An essay by David Kynaston in the left-leaning UK Guardian about the need for austerity in Britain and how the new Conservative government of David Cameron are set implement austerity illustrates a recognition on both sides of the political spectrum in Britain that the country has been living well beyond its means and an extended period of austerity is necessary. This contrasts sharply with the mood in America where the political class has not yet accepted a need for austerity.
Like Charles Ryder at Brideshead or Bob Dylan on Highway 61, we've been here before. "No sooner did we awake from the six years nightmare of war and feel free to enjoy life once more than the means to do so immediately became even scantier than they had been during the war," lamented Anthony Heap, a local government official living in St Pancras, in his diary at the end of 1945. "Housing, food, clothing, fuel, beer, tobacco – all the ordinary comforts of life that we'd taken for granted before the war, and naturally expected to become more plentiful again when it ended, became instead more and more scarce and difficult to come by." In fact peacetime austerity had only just got going, and it was not until July 1954, more than eight dreary, make-do-and-mend years later, that rationing finally ended.
Of course, the Brits could have bounced back more rapidly if they had let prices rise and ended rationing sooner after WWII ended. But leave that aside. There was a willingness then and a willing now for government to spend less and pay down debt. There is an acceptance that government can't make the economy right again, that an extended period of pain is unavoidable. America is nowhere near that realization.
Why this difference? I see a few reasons. In spite of a lot of immigration in recent years Britain is still a much more racially homogeneous society. Therefore, whether they are consciously aware of this or not the British people feel genetically closer to each other. They feel a greater sense of common identity. Also, Britain is a smaller society. This means two things. First off, consensus needs to be achieved over a much smaller number of people who have more in common in terms of culture and occupations and interests. Second, as a smaller society it is more vulnerable to economic pressures originating outside its borders and they are aware of this.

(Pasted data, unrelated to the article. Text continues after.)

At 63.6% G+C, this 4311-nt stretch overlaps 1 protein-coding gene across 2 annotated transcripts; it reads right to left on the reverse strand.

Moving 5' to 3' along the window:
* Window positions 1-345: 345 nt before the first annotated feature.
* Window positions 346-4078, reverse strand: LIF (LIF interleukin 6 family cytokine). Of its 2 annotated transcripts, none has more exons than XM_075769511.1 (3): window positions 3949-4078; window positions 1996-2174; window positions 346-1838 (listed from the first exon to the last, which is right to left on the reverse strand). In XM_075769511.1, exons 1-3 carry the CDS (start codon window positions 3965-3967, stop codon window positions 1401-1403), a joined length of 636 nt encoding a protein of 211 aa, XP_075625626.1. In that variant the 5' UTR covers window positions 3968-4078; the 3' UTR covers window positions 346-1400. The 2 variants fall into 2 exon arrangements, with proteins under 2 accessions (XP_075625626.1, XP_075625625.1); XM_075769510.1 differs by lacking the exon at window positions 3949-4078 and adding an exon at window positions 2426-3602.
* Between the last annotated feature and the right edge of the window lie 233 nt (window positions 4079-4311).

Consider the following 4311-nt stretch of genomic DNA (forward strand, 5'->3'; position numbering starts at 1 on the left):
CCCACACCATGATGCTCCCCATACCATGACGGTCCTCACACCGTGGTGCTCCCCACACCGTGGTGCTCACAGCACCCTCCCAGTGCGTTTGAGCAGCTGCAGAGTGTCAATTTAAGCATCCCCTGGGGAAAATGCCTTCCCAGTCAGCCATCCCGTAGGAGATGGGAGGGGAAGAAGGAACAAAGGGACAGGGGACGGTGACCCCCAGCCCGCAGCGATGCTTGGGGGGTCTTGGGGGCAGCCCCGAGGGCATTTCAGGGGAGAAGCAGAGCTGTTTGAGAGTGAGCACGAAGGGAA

The US government acts as if no external forces, economic or military, can constrain it. The American people mostly believe a myth of American triumphalism which the political class on both sides of the political spectrum finds advantageous to encourage. Whether the subject is foreign adventures or perfection of the society thru social programs the political class wants the public to believe the country is so special that it can do anything. This works against accepting the need for austerity and for scaling back how much the government does. Leaders on the Left would have us believe we can maintain plush retirement benefits for government workers and high pay-outs for Social Security and Medicare. Leaders on the Right would have us believe can maintain a huge military and do foreign adventures.
In the United States we've got a multi-racial president who wants to redistribute between the races. He does not want to find his agenda under fiscal constraints due to financial bubbles. He wants to add major new accretions to the welfare state to transfer more to his base. He wants the effects of debt bubbles, stagnant economy, lack of wage growth, and the like to be very short term. He wants a quick return to brisk economy expansion that will generate the tax revenues he needs to fund his plans. He wants a new Great Society.
The problem with Obama's agenda is that even before Peak Oil and the aftermath of the housing bubble slammed the brakes on economic growth the US government had already over-promised entitlements for old folks, promised more to veterans, made big promises to federal employees, and expanded its role in education at considerable expense. Then it added on very expensive foreign adventures, hundreds of billions of dollars worth of dubious mortgage loans funded by government agencies Fannie Mae and Freddie Mac (to help Obama's base of poor non-Asian minorities), and expanded other government programs. This all occurred under a succession of presidents of both parties.
The gap between promises and means is far bigger than it looks. Current deficits and accumulated debts and projections of debt over the next few years doesn't begin to tell the whole story. Even calculations of unfunded liabilities (e.g. projected future pay-outs for Social Security, Medicare, and government worker retirement benefits) fall short of showing the full gap between the promises and the means to fulfill the promises. Why? Mainstream economic analysis assumes an eventual return to Business As Usual for economic growth. But Business As Usual is nowhere in sight due to Peak Oil and America's deteriorating demographics.
|Share |||By Randall Parker at 2010 July 04 01:45 PM Culture Compared|